Friday, August 06, 2010

CIRM Directors Pay Proposal Advances; Another Openness Failure on Grants Management System

The California stem cell agency is set to pay 1/3 of its 29-member board of directors as much as $15,000 a year.

The action, however, is contingent on passage of legislation (SB1064) that is now in the “suspense” file in the Assembly Appropriations committee. Legislation in “suspense” is usually on hold pending action on the state budget, which is not likely to be adopted any time soon.

According to a CIRM spokesman, the agency's directors' Governance Subcommittee on Tuesday approved the new pay policy, which is aimed at compensating the 10 patient advocate members of the board for the extra time that they must put in. The policy will go before the entire board later this month.

A large part of the burden placed on patient advocate members of the board stems from the conflicts of interests built into the board by Prop. 71,  drafted by CIRM Chairman Robert Klein and a handful of others. The ballot initiative requires a super-majority (65 percent) for a CIRM governing board quorum, which is based on the number of board members eligible to vote. Since many of the board members have conflicts of interest that prevent them voting on matters before the board, the presence of patient advocates is necessary to take action – much more so than many other members of the board.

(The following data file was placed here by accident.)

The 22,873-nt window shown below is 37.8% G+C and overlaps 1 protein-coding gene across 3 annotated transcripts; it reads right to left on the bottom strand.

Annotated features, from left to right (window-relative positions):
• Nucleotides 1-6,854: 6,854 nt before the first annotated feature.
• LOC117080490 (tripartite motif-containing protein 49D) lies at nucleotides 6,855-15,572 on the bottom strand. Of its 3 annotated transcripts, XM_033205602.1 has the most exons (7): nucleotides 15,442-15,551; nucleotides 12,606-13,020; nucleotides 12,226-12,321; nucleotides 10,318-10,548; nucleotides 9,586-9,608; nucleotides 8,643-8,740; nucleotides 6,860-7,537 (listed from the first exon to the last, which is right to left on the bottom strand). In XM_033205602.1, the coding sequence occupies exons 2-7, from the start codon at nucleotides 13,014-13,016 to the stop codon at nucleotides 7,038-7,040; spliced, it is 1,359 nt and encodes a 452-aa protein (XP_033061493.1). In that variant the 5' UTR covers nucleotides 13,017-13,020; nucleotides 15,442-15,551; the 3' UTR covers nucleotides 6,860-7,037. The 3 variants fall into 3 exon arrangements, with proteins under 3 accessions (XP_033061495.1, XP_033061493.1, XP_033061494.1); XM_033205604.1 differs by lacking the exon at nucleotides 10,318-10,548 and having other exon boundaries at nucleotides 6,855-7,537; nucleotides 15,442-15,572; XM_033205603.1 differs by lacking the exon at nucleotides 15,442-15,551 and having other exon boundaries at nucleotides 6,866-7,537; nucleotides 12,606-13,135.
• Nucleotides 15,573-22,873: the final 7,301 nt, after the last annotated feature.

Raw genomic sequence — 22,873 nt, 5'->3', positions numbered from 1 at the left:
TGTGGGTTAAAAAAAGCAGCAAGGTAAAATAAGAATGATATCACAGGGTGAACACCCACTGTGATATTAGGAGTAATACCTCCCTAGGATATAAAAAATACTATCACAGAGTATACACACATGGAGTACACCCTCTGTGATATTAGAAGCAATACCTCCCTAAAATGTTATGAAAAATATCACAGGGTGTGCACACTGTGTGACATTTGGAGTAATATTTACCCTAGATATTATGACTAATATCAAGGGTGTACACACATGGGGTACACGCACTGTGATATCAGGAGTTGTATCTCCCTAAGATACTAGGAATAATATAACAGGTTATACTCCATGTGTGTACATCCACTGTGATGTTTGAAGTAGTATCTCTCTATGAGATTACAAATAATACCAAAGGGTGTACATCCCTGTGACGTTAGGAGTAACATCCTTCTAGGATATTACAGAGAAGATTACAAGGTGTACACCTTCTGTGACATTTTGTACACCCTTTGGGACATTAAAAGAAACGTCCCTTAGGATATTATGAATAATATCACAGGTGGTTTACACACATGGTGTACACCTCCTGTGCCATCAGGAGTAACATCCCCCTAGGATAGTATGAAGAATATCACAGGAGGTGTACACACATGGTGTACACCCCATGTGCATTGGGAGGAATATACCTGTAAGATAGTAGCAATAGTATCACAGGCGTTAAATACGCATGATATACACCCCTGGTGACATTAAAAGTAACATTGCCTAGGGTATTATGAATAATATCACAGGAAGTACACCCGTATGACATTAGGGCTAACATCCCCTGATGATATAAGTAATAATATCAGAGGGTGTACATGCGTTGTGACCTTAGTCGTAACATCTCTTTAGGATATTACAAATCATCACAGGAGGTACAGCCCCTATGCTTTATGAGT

According to Don Gibbons, CIRM's chief communications officer, the subcommittee took no action on staff reports on CIRM's ongoing efforts to build a custom system to deal with its $3 billion in grants. Directors asked for a report after expressing concerns the effort could be an expensive failure. Details on their discussions will have to wait for release of the transcript.

However, once again, CIRM failed in its responsibility to the public by not posting the reports publicly in a timely fashion. The failure effectively bars the public from being able to make informed comments and violates CIRM's promise of highest standards of openness and transparency. Two reports were prepared. One did not appear until one business day before the Governance Subcommittee meeting. The other appears to have been posted on CIRM's Web site only minutes before the meeting was scheduled to begin.

We will have more on the grants management system when the transcript is posted. Sphere: Related Content

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